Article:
I don’t think so personally, and I’ve spoken to a lot of people who were nonplussed that they weren’t allowed to express their thoughts on whether Liverpool needed a Mayor. Several of the Mayoral candidates themselves seemed pretty unsure.

Anderson says that Liverpool will be able to access £130m in grants that it wouldn’t, had the city rejected a Mayor (which it surely would have). Anderson may scent more cash in the pipeline – and he may find it easier to push through controversial legislation as Mayor with a friendly council than as council leader.

His eagerness to do business with Peel Holdings (currently planning to redevelop large swathes of Bootle and Birkenhead dockland) and his stated intention to open up more private cash suggests that those uneasy with the dash to develop in Liverpool will not enjoy Anderson’s tenure as Mayor.

What extra power does the Mayor have? What is the significance of a Labour Mayor having the significant backing of a Labour-controlled council? Is there any viable opposition to this aligned power base? We don’t know, because the case for – and against – a Mayor was never aired.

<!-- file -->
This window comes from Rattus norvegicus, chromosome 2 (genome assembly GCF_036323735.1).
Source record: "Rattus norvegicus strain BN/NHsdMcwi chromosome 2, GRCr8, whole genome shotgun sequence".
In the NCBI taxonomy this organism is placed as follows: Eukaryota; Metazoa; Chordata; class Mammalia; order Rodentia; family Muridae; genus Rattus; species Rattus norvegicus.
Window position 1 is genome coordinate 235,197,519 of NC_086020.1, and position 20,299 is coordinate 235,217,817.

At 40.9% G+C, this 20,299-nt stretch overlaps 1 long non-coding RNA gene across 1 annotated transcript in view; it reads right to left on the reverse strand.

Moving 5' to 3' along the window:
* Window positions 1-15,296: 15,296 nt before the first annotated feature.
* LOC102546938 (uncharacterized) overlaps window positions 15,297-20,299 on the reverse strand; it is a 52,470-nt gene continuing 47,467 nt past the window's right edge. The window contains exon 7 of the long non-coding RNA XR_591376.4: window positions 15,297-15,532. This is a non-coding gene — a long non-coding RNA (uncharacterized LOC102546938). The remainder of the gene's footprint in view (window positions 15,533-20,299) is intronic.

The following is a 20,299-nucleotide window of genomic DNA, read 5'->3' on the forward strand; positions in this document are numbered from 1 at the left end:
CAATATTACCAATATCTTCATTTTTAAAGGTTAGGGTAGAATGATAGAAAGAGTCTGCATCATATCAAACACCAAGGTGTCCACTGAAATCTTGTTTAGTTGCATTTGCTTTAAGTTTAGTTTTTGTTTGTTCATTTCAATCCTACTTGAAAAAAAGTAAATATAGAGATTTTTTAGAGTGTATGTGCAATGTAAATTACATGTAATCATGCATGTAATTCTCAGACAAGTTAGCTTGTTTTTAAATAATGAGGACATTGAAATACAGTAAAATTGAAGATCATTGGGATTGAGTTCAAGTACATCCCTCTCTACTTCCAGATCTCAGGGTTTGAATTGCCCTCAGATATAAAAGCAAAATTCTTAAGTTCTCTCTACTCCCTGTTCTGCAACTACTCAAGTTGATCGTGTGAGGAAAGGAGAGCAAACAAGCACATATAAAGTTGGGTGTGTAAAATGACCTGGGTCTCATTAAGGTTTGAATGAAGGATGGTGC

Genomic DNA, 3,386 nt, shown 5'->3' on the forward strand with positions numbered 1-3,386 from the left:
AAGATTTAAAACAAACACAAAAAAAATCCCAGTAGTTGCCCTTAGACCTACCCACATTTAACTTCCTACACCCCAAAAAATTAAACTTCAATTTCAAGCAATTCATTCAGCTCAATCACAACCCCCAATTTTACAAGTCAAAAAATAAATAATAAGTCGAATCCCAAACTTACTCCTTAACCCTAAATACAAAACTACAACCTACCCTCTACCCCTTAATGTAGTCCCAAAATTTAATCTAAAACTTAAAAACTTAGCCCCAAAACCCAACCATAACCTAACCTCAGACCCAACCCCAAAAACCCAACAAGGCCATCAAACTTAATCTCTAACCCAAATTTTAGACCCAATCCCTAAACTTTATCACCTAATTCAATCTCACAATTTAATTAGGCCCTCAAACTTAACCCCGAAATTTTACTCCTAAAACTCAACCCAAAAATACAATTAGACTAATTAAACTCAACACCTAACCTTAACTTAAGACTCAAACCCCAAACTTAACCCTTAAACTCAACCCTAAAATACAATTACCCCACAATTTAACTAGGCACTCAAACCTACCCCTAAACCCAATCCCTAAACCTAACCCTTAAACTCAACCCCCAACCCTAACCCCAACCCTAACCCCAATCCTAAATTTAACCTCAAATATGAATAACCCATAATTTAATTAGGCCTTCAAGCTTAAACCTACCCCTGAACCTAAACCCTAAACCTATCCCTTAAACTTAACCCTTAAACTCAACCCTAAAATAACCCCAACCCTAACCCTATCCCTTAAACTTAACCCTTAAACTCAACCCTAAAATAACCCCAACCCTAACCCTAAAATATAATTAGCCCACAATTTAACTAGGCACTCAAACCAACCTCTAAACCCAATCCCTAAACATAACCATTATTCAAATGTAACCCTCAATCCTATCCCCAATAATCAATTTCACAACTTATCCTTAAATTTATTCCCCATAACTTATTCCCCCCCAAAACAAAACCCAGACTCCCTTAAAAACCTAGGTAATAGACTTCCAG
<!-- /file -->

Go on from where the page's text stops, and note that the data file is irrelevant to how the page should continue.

Anderson must have known that he would walk the Liverpool Mayoral contest – and recognised a significant chance of Liverpool rejecting an elected Mayor. So Liverpool skipped the referendum and went on with the task of voting a whole new batch of powers for its own man. That is wrong, regardless of whether the ends justify the means.

Anderson may see himself as a conduit by which Liverpool can save itself, by aggressively securing government and private cash with his new Mayoral platform. In light of a city that’s still shrinking it could be that Liverpool does need a Mayor who knows the ropes, understands the issues and can play political hardball on a national stage.

Perhaps that man is Joe ‘one in five’ Anderson. Liverpool’s Meh.

  • http://www.asenseofplace.com Ronnie Hughes

    Yes, agree with every word of this. And spoiled my own ‘Meh’ ballot paper by writing a very short version of this on it.

  • Chris

    I don’t know if a Mayor is a good or a bad thing we will have to wait and see. I’m not a natural supporter of Anderson but the one in five argument is silly. People had the chance to vote but either chose not to or in the majority of cases didn’t bother as they don’t for most council elections in Liverpool.

    Realistically even if there had been a 100% turnout Anderson would have still won. As regards having a referendum it may have been nice but Anderson was not obliged to hold one. If anything this improved my perception of Anderson as a some one capable of making an executive decision.